Abstract

States’ increasing recognition of Indigenous rights in the realm of natural resources has led to a variety of co-management arrangements and other forms of melded authority, evolving over time into increasingly complex governance relationships. This article takes up such relationships within the analytical frame of multilevel governance, seeking lessons from the experiences of Indigenous involvement in water policy in Canada’s Northwest Territories (NWT). It examines the way that effective collaboration in resource governance can emerge within the space of tension between evolving Indigenous rights regimes and the continued sovereignty of the state. At the same time, the analysis raises questions about whether multilevel governance can contribute to meaningful decolonization of relationships between settler states and Indigenous Peoples.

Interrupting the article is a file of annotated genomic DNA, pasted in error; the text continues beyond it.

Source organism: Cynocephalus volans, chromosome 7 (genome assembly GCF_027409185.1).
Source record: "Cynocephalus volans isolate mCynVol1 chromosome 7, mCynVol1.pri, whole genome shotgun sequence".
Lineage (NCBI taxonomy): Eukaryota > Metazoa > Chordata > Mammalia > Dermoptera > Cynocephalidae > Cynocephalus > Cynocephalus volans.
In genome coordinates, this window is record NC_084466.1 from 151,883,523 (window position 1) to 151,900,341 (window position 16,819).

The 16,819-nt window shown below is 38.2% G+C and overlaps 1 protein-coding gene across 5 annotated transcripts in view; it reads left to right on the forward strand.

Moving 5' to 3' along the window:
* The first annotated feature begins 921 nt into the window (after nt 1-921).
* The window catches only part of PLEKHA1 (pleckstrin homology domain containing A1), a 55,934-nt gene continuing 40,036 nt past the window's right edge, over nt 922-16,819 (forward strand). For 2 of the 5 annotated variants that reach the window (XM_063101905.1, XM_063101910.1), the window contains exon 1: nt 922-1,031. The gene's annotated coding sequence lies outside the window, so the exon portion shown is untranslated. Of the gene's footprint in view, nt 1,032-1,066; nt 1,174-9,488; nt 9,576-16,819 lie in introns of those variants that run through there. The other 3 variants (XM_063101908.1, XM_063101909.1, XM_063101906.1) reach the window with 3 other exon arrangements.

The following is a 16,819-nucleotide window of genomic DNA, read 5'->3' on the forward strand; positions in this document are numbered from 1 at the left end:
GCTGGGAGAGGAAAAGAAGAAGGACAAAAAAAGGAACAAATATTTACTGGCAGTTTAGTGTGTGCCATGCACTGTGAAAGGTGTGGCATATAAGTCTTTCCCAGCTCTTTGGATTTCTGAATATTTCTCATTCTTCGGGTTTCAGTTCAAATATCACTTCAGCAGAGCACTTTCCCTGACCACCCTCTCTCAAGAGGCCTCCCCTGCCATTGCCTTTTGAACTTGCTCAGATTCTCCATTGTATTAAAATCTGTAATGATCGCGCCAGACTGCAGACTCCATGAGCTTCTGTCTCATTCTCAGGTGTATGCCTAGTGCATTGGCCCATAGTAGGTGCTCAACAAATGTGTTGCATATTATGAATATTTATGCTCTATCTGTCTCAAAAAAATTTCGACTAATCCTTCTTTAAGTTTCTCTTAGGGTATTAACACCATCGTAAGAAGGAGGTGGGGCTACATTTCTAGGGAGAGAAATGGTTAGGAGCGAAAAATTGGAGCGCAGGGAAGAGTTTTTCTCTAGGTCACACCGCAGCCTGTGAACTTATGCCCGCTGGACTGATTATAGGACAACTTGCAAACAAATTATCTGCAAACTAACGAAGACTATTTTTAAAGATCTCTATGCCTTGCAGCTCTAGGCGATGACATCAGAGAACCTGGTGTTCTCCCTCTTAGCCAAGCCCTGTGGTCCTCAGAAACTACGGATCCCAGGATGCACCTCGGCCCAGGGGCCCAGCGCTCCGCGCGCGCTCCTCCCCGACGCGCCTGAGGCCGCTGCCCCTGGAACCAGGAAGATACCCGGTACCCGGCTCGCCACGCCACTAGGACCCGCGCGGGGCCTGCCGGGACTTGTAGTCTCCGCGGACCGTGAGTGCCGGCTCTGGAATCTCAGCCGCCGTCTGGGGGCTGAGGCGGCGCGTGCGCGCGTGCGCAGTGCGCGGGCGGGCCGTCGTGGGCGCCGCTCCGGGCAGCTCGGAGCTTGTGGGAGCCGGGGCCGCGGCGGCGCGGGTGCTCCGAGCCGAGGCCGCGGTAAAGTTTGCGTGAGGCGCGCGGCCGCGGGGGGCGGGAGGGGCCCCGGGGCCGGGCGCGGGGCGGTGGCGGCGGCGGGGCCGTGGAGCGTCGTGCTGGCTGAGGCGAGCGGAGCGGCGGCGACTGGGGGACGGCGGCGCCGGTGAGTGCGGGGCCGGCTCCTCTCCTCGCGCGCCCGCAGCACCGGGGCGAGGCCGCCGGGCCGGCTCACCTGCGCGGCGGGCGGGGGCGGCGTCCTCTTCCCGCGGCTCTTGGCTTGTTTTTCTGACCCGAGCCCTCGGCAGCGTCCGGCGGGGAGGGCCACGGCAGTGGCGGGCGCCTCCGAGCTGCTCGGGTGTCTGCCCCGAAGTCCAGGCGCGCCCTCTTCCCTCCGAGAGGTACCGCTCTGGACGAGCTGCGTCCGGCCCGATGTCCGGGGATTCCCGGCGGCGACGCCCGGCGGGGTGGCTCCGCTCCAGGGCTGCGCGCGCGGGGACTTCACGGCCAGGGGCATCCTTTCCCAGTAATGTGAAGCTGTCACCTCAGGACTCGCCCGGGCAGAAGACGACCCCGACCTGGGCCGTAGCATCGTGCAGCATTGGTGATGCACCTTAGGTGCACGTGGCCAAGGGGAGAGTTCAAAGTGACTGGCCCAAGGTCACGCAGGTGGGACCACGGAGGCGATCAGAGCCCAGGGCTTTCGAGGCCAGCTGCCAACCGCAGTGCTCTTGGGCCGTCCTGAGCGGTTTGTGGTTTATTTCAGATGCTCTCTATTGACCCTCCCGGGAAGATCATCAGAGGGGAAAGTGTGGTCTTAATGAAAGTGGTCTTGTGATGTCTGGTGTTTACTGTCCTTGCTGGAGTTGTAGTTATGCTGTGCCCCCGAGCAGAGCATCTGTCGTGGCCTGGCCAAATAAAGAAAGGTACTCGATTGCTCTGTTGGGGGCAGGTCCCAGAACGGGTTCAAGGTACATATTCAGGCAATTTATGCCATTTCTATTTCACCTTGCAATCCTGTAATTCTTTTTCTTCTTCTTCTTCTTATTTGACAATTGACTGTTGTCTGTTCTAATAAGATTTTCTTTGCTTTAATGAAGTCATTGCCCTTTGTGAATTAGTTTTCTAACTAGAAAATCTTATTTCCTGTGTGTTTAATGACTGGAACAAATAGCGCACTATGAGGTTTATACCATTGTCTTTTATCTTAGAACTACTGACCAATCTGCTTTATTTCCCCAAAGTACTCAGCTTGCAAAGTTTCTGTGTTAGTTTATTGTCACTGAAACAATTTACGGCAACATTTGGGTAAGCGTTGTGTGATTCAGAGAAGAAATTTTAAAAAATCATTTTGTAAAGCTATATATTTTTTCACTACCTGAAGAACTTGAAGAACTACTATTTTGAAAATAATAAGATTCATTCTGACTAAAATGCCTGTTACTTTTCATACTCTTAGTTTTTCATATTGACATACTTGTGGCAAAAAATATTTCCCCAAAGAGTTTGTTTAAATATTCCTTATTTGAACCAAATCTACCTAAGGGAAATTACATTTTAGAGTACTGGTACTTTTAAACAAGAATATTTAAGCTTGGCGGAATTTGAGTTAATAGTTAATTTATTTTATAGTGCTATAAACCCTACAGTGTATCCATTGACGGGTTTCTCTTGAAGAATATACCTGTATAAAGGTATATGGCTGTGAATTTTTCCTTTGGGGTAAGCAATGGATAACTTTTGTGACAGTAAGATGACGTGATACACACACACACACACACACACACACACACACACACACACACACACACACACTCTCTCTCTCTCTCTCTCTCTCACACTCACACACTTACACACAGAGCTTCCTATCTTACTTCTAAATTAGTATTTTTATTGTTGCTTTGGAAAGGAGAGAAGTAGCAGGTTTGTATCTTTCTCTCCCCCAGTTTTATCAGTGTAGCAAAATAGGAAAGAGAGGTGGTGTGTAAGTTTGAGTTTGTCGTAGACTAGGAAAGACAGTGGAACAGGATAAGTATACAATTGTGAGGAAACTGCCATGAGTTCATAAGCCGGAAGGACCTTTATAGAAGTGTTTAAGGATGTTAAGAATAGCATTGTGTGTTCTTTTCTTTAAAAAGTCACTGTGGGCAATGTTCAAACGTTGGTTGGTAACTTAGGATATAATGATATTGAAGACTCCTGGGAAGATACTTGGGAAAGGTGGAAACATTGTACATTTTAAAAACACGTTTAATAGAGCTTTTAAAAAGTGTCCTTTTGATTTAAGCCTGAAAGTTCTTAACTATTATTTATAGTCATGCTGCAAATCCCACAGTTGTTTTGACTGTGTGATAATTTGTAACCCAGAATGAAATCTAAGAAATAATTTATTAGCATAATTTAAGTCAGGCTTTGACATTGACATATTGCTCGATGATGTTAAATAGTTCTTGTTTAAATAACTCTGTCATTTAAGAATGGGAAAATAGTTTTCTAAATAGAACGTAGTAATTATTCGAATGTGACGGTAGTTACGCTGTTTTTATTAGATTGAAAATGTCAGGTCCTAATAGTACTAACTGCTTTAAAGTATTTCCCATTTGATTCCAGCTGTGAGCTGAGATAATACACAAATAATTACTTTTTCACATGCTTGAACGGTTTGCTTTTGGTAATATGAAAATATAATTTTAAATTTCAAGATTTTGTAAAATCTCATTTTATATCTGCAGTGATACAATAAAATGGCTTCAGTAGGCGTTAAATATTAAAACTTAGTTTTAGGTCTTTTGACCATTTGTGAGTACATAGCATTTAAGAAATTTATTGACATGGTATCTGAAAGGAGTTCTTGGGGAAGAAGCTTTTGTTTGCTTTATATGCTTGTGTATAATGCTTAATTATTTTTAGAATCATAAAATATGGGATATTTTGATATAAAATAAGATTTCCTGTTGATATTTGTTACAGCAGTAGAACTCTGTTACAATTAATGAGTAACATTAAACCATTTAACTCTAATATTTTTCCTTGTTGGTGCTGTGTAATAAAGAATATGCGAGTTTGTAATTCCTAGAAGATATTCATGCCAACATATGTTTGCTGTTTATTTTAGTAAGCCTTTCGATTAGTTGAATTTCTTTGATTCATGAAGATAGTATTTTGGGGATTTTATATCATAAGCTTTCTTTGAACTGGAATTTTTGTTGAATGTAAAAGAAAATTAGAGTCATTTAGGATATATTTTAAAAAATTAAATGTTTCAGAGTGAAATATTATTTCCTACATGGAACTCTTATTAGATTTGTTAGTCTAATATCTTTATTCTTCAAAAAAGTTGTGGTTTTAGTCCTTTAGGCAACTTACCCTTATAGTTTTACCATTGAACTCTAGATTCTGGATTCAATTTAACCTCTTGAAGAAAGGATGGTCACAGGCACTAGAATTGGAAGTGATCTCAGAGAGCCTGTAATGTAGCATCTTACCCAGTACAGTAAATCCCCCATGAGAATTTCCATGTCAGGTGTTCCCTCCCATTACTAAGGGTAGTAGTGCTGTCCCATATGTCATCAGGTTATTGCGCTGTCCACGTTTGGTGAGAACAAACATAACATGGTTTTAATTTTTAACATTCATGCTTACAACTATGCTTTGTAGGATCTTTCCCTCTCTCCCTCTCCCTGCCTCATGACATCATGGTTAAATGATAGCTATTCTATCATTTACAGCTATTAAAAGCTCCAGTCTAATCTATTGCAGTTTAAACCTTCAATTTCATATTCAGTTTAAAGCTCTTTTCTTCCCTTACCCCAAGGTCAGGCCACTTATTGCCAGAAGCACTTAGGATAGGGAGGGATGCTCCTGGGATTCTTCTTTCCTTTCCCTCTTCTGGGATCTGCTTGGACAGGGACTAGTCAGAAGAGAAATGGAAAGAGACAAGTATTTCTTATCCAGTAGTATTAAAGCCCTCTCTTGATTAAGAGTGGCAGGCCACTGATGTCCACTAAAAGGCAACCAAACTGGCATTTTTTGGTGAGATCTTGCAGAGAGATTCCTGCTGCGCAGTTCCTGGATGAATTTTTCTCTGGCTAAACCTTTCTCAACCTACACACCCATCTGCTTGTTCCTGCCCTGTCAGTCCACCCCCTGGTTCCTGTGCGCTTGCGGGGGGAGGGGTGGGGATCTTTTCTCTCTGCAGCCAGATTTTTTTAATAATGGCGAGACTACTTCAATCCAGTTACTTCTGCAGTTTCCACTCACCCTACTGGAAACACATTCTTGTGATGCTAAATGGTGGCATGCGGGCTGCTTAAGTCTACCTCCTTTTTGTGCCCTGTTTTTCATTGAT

Acknowledgments

The author would like to thank the participants in the research for their time, especially representatives of the Department of Environment and Natural Resources, and the members of the Aboriginal Steering Committee. The research was supported by funding from the Social Sciences and Humanities Research Council of Canada.

Creative Commons License

Creative Commons Attribution-Noncommercial-No Derivative Works 4.0 License
This work is licensed under a Creative Commons Attribution-Noncommercial-No Derivative Works 4.0 License.


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